Are you a wolf or a bear when it comes to your sleep schedule?

Go to bed as early as possible, wake up as early as possible. Work from 8 a.m. to 5 p.m.

No caffeine within six hours (actually, 10 hours) of your bedtime. Work out at some point, but not late enough to boost your energy levels before bedtime. No screens for an hour before going to sleep. Sleep between seven and nine, but ideally eight hours. Go to bed and wake up at the same time every day of the week. Sleeping is for the lazy and is only acceptable once in a while, preferably on the rainiest Sunday. If you have trouble falling asleep, add magnesium and/or melatonin supplements to your nighttime routine.

Striving to live by these practices is roughly equivalent to being a well-rested, productive, and successfully functioning human being since at least the dawn of the internet. After all, most of the world centers around this schedule.

People whose sleeping habits have not necessarily developed with this schedule are often given the simple advice to change them. Go to bed earlier or stop caffeine earlier, basically be more disciplined.

All of the sleep tips mentioned above are frequently quoted with good intentions, for good reason. Of course, you don’t need to have a doctorate to know how important it is to sleep well on a regular basis. With sleep being the foundation of everything from a well-functioning immune system to the mental clarity needed to get through the day, its importance cannot be overstated.

But is there really a better time to fall asleep and wake up? (Biologically, that is, not according to what society has decided is most responsible.) Some researchers studying why we sleep when we do have found that while circadian rhythms can be adjusted, our internal clocks may not be based entirely on our habits, but partly on our genetics.

Sleep specialist Dr. Michael J. Breus has devoted an entire book to this topic, The power of the moment. According to him, there are four main chronotypes, or inherent predispositions to feeling tired at a particular time of day – and it’s not just about early risers and night owls anymore, apparently. Instead, Breus stuck to mammals for the analogy: there are the early birds (lions), the nocturnals (wolves), the intermediates (bears), and the problem sleepers who probably need a little help (dolphins). But more than your sleep patterns, your individual chronotypes can also influence the times of day when you’re hungriest, most alert, and most active.

Breus argues that understanding your chronotype and adjusting your daily habits to capitalize on the times when you function best will make your days flow better and life less difficult, overall. Some research also shows that fighting our individual chronotypes could have negative effects on our health.

Although everyone’s individual sleep pattern is likely to change over the years, and yes, it is usually possible for people who do not suffer from debilitating sleep disorders to adjust their sleep schedules to suit their sleeping pattern. life, perhaps the secret to sleeping well isn’t necessarily more disciplined or regimented. Maybe it works with our natural tendencies instead of fighting them to optimize not only our sleep, but also our waking hours.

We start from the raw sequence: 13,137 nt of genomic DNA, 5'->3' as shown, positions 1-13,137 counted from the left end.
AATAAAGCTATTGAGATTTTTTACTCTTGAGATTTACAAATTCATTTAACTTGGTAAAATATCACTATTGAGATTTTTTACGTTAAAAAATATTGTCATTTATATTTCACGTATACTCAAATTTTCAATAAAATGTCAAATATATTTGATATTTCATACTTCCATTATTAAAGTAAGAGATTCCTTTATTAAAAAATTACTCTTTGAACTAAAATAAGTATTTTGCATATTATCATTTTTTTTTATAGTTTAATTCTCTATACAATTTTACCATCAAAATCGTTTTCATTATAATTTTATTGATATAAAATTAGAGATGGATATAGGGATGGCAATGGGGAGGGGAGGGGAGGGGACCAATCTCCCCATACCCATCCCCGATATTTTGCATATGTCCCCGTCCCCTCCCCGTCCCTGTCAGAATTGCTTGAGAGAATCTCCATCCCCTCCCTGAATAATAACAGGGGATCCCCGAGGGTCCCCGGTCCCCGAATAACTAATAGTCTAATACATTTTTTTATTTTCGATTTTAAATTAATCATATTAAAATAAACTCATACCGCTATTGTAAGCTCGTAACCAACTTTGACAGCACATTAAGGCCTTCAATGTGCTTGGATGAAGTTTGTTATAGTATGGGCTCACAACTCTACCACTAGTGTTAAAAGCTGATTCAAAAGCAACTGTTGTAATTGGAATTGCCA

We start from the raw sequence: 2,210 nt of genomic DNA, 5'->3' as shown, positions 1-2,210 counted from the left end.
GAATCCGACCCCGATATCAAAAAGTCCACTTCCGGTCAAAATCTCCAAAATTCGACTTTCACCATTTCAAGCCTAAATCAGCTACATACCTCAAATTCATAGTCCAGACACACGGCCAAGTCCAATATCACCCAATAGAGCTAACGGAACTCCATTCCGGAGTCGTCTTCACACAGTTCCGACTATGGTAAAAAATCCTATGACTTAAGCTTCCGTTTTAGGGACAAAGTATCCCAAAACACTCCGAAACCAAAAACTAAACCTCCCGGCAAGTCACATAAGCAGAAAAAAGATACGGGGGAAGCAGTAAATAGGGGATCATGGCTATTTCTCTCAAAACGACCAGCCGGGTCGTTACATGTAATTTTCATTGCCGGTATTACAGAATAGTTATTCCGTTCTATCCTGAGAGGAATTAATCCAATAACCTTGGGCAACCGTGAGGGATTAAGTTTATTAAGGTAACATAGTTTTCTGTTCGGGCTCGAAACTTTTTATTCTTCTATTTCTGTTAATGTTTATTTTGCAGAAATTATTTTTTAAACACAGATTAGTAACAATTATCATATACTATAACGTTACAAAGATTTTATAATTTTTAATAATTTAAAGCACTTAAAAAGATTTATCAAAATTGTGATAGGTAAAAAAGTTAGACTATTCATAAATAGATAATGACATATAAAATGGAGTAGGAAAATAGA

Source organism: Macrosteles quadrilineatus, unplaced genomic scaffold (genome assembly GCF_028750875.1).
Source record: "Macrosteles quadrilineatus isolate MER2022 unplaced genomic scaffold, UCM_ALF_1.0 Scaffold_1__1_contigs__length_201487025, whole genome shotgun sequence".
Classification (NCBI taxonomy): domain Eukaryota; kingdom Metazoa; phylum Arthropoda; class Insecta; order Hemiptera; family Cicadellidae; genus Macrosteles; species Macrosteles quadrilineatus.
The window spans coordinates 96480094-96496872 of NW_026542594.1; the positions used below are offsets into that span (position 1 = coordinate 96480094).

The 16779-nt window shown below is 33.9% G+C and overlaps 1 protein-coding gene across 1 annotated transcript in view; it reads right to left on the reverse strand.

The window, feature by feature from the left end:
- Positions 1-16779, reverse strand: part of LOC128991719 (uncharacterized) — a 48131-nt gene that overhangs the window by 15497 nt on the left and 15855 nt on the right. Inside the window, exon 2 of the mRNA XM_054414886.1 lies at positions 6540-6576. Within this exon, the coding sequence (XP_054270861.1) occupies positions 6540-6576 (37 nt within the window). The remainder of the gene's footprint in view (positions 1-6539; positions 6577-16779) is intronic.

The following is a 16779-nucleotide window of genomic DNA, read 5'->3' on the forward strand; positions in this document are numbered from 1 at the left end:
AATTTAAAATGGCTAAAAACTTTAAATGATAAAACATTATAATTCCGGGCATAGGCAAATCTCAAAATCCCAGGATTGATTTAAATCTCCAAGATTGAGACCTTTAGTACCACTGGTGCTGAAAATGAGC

I usually have trouble going to bed early. Mainly because the evening is when I find it easier to be productive, but even trying to fall asleep before 11 p.m. is a challenge. As for the mornings? The number of days I fell completely asleep in a brightly lit lecture hall during my 9 a.m. college law class, even after a good seven hours of sleep, far exceeded the number of days I managed to stay awake, to give you an idea. Guess I’m stuck somewhere between a wolf and a bear, if you follow Breus’ classifications.

Still, I try to be a morning person, but to say that waking up early feels natural to me would be a reach. These experiences typically include scheduling 6 or 7 a.m. workouts, booking early available appointments, setting a series of aggressive alarms, and agreeing to early morning plans with friends, all for the purpose of forcing me to ignore the too dangerous snooze button. . Through these experiences, I’ve learned that getting out of bed will always suck, but being awake very early is an oddly peaceful mood booster (only once I’m past the point of falling back asleep).

Even with these measures, it usually takes a while for my brain to warm up enough to form a coherent sentence. To actually settle into a state of semi-focused flow and start scratching tasks off a to-do list takes… a little longer. Like, until most people would consider it an acceptable time for lunch.

With that in mind, I also do my best to enjoy my usual late afternoon and early evening productivity spurts and not feel too guilty on days when the snooze button takes over.

Maybe there’s something to be said for adjusting your schedule to your chronotype, but I still haven’t completely let go of my somewhat delusional aspirations to become a morning person. Mainly because I don’t know when the next powder day is going to come, and nobody wants to get caught in the back of the line because of the repeat button.

About John McTaggart

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